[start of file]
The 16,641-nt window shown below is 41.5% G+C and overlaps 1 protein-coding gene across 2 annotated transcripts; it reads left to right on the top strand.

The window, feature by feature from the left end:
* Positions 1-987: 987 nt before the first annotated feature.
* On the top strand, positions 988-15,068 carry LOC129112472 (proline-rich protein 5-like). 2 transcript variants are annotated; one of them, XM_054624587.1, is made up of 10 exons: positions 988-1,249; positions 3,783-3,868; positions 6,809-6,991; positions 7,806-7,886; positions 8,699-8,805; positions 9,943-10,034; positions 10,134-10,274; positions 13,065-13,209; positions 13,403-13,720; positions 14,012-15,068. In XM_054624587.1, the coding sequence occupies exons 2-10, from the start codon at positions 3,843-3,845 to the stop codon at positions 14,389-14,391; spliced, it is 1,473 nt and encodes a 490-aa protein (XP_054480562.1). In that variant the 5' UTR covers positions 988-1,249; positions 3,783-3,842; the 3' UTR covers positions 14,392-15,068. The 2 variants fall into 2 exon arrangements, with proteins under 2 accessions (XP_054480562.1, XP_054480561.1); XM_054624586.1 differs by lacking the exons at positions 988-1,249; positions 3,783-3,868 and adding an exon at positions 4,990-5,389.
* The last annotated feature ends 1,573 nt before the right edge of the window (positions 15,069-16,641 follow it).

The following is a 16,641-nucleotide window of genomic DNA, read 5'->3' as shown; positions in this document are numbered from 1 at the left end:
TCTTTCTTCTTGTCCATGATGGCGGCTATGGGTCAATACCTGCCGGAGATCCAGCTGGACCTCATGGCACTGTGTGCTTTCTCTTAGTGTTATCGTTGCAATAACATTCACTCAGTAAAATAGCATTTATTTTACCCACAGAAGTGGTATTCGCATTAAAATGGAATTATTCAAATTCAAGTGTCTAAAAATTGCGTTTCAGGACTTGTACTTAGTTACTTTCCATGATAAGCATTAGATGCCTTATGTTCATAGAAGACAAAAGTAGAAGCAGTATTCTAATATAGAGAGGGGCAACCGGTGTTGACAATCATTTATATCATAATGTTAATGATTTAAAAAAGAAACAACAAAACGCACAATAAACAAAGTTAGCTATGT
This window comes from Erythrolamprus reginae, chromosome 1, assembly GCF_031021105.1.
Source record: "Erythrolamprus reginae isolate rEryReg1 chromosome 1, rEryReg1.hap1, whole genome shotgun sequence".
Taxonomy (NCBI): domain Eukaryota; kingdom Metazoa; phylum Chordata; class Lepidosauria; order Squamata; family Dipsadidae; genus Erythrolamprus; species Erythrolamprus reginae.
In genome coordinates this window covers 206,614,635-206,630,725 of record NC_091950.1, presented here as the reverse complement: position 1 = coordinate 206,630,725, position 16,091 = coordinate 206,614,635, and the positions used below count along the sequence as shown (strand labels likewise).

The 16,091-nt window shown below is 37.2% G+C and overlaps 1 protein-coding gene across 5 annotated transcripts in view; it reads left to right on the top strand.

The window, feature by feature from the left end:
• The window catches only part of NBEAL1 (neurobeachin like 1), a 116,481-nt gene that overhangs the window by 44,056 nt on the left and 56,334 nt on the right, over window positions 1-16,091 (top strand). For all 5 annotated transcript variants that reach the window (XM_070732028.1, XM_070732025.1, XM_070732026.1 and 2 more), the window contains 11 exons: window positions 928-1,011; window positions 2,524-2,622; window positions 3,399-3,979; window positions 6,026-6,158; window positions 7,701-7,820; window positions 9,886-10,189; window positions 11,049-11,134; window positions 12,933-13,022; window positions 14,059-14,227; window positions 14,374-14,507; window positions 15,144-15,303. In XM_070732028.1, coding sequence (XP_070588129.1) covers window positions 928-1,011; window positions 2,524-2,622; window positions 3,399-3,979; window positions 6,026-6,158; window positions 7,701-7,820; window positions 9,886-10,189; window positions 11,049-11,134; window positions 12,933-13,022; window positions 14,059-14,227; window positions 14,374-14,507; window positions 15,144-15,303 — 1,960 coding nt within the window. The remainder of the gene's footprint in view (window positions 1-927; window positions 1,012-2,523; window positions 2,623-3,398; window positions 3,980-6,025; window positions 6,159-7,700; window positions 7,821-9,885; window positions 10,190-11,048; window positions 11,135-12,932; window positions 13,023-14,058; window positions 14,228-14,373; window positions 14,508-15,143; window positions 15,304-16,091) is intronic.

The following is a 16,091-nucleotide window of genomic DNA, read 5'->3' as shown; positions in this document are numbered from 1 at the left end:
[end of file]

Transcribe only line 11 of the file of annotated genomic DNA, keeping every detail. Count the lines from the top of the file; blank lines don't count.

In genome coordinates this window covers 206,614,635-206,630,725 of record NC_091950.1, presented here as the reverse complement: position 1 = coordinate 206,630,725, position 16,091 = coordinate 206,614,635, and the positions used below count along the sequence as shown (strand labels likewise).